From Brian Kamenetzky, Land O Lakers: The list of his losses in the event of a “nuclear winter” is hefty. Start with the obvious, namely $25.2 million in salary his bank account won’t see. Yes, he’s earned — earned– vast sums over the course of his career (pocket change over $196 million, for those scoring at home), but I don’t care how rich you are, losing $25 million is no fun. What he loses on the court is tougher to price out. Kobe has missed only 94 games in his 15-year career (and only 16 since ’06-’07) because of injury or suspension, but should the season disappear he will have lost a total of 114 games thanks to labor strife. Thirty-two in 1998-’99, and another 82 now. Just as the money is gone forever, so are the stats he’d likely have posted. During the first lockout-shortened season, his first as a full-time starter, Bryant averaged 19.9 points a game. That’s 640 points, give or take, disappearing into the ether. Using last season’s scoring average (25.3) as a guide, it’s reasonable to believe a full 2011-12 season would bring another 2,000, give or take. Maybe games are played and he gets some of the missing inventory back. But maybe not.
From Mark Medina, LA Times: “Walt was a man of extremely high character, who served the Lakers for many years as a player, a scout and a consultant,” Lakers Owner Jerry Buss said in a statement. “Our sympathy, thoughts and prayers are with his family at this time, and we feel fortunate that he was part of the Lakers family for so many years.” Hazzard spent his first three NBA seasons playing with the Lakers, though his best years were spent with the Seattle Supersonics, whom acquired him in the 1967 expansion draft. His connection to the Lakers still remained, as Hazzard joined the team’s front office and became its primary West Coast advance NBA scout. Although he suffered a stroke in 1996, Hazzard remained on staff as a special consultant, focusing primarily on community relations. In turn, Hazzard’s son, Rasheed, became an advance scout and a special assistant under Phil Jackson.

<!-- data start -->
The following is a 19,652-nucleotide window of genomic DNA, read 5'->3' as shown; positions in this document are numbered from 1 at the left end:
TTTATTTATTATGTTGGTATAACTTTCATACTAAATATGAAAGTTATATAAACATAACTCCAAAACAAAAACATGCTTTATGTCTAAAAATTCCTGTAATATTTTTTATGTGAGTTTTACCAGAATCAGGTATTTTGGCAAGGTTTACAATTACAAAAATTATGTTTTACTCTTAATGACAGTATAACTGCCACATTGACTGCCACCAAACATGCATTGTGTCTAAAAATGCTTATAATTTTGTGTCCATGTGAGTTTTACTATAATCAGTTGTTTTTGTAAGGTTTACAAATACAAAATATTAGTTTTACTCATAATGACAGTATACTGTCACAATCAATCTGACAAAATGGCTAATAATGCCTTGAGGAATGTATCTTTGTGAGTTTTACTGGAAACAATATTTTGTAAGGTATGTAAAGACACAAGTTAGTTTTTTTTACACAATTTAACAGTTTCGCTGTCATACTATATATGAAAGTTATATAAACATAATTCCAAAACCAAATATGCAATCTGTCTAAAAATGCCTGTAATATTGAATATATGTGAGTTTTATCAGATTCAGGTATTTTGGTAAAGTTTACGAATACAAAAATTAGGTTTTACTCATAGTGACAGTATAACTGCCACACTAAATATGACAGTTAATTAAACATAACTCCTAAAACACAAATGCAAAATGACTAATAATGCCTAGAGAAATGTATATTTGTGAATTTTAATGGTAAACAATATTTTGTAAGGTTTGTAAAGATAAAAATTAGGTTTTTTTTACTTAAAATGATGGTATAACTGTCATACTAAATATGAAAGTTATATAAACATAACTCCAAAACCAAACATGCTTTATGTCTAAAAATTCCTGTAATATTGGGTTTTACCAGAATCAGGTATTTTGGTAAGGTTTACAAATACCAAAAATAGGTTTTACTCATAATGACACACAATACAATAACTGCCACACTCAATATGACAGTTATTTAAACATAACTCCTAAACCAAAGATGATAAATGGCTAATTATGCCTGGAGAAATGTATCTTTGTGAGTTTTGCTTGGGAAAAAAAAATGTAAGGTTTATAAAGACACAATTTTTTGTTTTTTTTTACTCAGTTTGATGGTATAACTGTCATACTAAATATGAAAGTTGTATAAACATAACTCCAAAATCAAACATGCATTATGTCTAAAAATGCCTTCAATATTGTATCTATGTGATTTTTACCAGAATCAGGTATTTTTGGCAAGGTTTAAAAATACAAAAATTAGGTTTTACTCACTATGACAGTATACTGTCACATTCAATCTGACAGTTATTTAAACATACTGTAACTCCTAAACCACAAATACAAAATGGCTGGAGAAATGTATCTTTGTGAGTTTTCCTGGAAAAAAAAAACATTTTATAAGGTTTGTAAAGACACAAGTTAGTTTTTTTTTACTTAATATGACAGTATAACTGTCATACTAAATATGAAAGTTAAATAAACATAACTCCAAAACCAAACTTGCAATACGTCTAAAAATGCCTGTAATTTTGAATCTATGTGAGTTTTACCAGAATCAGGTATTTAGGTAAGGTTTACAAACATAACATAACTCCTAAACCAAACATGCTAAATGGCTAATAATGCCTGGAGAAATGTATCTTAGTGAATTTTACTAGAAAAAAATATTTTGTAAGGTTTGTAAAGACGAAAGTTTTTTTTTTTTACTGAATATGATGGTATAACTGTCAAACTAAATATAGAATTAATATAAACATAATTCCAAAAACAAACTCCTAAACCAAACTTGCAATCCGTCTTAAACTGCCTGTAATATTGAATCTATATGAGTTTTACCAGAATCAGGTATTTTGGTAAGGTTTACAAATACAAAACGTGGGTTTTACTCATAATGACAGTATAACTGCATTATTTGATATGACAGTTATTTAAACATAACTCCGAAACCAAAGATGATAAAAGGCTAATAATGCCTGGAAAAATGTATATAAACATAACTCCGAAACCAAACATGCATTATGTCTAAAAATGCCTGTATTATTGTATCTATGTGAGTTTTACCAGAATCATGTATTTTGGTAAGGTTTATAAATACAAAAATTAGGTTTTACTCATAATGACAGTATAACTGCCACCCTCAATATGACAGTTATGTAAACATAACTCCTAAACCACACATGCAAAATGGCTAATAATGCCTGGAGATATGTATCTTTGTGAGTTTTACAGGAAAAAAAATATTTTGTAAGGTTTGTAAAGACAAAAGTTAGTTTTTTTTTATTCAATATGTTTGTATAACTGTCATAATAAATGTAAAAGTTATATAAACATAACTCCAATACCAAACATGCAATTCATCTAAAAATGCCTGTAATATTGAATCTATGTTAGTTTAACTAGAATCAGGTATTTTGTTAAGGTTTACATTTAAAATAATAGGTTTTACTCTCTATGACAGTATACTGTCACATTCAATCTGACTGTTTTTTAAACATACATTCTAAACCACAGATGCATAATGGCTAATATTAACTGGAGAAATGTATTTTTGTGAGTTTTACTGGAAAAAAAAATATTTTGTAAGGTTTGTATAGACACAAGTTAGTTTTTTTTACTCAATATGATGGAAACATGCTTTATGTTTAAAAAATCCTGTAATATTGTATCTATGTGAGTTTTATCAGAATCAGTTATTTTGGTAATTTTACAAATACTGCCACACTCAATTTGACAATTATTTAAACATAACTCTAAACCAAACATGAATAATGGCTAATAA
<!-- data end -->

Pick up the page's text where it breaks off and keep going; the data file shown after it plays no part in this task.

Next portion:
From Kevin Ding, The OC Register: To understand why prominent agents such as Mark Bartelstein, Bill Duffy, Dan Fegen, Jeff Schwartz and Arn Tellem have been so frantic over the players’ concessions to the owners in collective bargaining can be revealed through some quick, eye-opening math: Seeing 2 percent of the much-discussed Basketball Related Income go the owners’ way instead of the players’ way wouldn’t really do much to the average player, whose $5.15 million salary would become $4.96 million. (That’s $80 million for two BRI points, 430 total NBA players, $186,000 each.) But if you take that $186,000 lost and multiply it by 27 player clients (the average that the aforementioned five agents represent) and then count the agent’s 3 percent commission (he can take up to 4 percent) and multiply it by 30 years (while the players’ average career is less than five years, the agent will be repping players who aren’t even born yet) … you get $4 ½ million of his own money you could realistically say an agent would lose by conceding that 2 percent of BRI to the owners. It’s a crude formula not even factoring in annual growth, but the message should be clear: The agents were doing their own money grab this offseason – and with less reason than anyone to care if it happened to cost everyone the 2011-12 NBA season. So they stalled the momentum of negotiations more than once, staging all their conference calls with each other and pushing their message on players whose competitive streaks jibe with militant pride. It’s undeniably compelling to preach about current players’ obligation to fight against greedy owners also for the sake of future players … and guess who will be taking commission off those future players?